Study Blames Long Ring Fingers for Rash Driving

by VR Sreeraman on  September 12, 2009 at 1:54 PM Lifestyle News   - G J E 4
 Study Blames Long Ring Fingers for Rash Driving
Does your man drives a little too fast and doesn't care much about traffic rules? Well, then take a close look at his ring finger.

A new research has said that men with long ring fingers are more likely to drive too fast, overtake on dangerous roads and park illegally.

The study has indicated that bad driving may be programmed from birth because finger length is directly linked with exposure to the hormone testosterone in the womb.

Many previous studies have shown that a long wedding ring finger compared to the index finger in men can have a powerful effect on health and behaviour.

According to researchers, it is linked with increased male aggression and risk-taking.

However, it also means men are better at sports such as athletics and football, more successful in business and may even be more fertile than those with shorter ring fingers.

Scientists believe exposure to greater levels of testosterone in the womb affects the way the brain works later in life. It is believed that the hormone promotes more masculine behaviour.

But it also seems to activate growth of the wedding ring finger by stimulating testosterone receptors in bone.

In the current study, researchers at the University of Mainz, in Germany, recruited 77 male drivers at an average age of 38, who had their left hand scanned to measure the difference in length between the ring and index fingers.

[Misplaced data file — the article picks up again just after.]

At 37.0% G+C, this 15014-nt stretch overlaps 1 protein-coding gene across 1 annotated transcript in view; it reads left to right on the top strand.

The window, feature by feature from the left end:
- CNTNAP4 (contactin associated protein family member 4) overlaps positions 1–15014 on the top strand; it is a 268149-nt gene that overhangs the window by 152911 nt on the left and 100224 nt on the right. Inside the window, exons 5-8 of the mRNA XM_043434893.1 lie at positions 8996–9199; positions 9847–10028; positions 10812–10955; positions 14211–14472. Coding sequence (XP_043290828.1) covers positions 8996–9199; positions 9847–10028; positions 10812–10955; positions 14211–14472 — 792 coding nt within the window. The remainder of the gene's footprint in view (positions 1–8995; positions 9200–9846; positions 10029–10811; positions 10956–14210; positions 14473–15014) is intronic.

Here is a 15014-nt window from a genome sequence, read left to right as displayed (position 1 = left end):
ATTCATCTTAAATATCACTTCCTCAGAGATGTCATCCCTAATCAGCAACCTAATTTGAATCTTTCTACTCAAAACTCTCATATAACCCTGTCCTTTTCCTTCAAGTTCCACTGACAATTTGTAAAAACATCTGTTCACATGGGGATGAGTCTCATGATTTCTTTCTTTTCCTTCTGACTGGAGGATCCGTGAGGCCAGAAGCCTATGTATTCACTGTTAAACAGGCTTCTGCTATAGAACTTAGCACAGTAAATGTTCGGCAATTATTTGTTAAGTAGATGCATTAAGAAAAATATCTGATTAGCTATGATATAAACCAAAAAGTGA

Later, they had to provide details of all driving offences within the previous five years.

More than one third of the drivers reported having penalty points on their licences, ranging from one to 20, for offences ranging from speeding to drink driving.

The results showed that men with longer ring fingers were more likely to have offended.

"A longer ring finger than index finger was related to more traffic violations. Hormone exposure in the womb might increase traffic violations in later life," the Telegraph quoted the researchers as saying in a report on their findings.

The study was published in the journal Accident Analysis and Prevention.

Source: ANI

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